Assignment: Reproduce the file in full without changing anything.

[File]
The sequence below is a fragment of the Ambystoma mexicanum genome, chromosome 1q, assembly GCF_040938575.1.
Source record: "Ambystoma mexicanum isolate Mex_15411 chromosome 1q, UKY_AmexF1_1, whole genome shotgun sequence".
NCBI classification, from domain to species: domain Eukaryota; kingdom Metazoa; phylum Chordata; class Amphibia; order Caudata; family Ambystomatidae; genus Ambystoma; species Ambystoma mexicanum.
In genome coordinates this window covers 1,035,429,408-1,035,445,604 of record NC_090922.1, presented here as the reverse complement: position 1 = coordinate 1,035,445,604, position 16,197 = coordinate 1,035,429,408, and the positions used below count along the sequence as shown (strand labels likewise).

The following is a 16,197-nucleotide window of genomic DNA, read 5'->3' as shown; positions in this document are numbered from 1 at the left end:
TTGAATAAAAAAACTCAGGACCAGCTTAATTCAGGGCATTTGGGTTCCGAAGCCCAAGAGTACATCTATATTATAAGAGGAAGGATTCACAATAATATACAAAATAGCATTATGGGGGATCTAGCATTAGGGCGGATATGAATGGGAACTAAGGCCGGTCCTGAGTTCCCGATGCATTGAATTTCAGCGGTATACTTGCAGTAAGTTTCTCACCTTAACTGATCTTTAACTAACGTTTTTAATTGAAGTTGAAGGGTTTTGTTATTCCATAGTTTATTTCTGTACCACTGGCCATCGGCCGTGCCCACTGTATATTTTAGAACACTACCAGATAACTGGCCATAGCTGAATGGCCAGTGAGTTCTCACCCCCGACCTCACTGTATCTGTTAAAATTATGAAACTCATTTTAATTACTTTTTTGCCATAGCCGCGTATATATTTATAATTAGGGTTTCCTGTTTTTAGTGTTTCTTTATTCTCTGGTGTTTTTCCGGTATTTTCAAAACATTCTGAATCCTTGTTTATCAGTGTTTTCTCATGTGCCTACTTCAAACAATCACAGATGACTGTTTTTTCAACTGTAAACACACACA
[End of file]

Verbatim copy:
The sequence below is a fragment of the Ambystoma mexicanum genome, chromosome 1q, assembly GCF_040938575.1.
Source record: "Ambystoma mexicanum isolate Mex_15411 chromosome 1q, UKY_AmexF1_1, whole genome shotgun sequence".
NCBI classification, from domain to species: domain Eukaryota; kingdom Metazoa; phylum Chordata; class Amphibia; order Caudata; family Ambystomatidae; genus Ambystoma; species Ambystoma mexicanum.
In genome coordinates this window covers 1,035,429,408-1,035,445,604 of record NC_090922.1, presented here as the reverse complement: position 1 = coordinate 1,035,445,604, position 16,197 = coordinate 1,035,429,408, and the positions used below count along the sequence as shown (strand labels likewise).

The following is a 16,197-nucleotide window of genomic DNA, read 5'->3' as shown; positions in this document are numbered from 1 at the left end:
TTGAATAAAAAAACTCAGGACCAGCTTAATTCAGGGCATTTGGGTTCCGAAGCCCAAGAGTACATCTATATTATAAGAGGAAGGATTCACAATAATATACAAAATAGCATTATGGGGGATCTAGCATTAGGGCGGATATGAATGGGAACTAAGGCCGGTCCTGAGTTCCCGATGCATTGAATTTCAGCGGTATACTTGCAGTAAGTTTCTCACCTTAACTGATCTTTAACTAACGTTTTTAATTGAAGTTGAAGGGTTTTGTTATTCCATAGTTTATTTCTGTACCACTGGCCATCGGCCGTGCCCACTGTATATTTTAGAACACTACCAGATAACTGGCCATAGCTGAATGGCCAGTGAGTTCTCACCCCCGACCTCACTGTATCTGTTAAAATTATGAAACTCATTTTAATTACTTTTTTGCCATAGCCGCGTATATATTTATAATTAGGGTTTCCTGTTTTTAGTGTTTCTTTATTCTCTGGTGTTTTTCCGGTATTTTCAAAACATTCTGAATCCTTGTTTATCAGTGTTTTCTCATGTGCCTACTTCAAACAATCACAGATGACTGTTTTTTCAACTGTAAACACACACA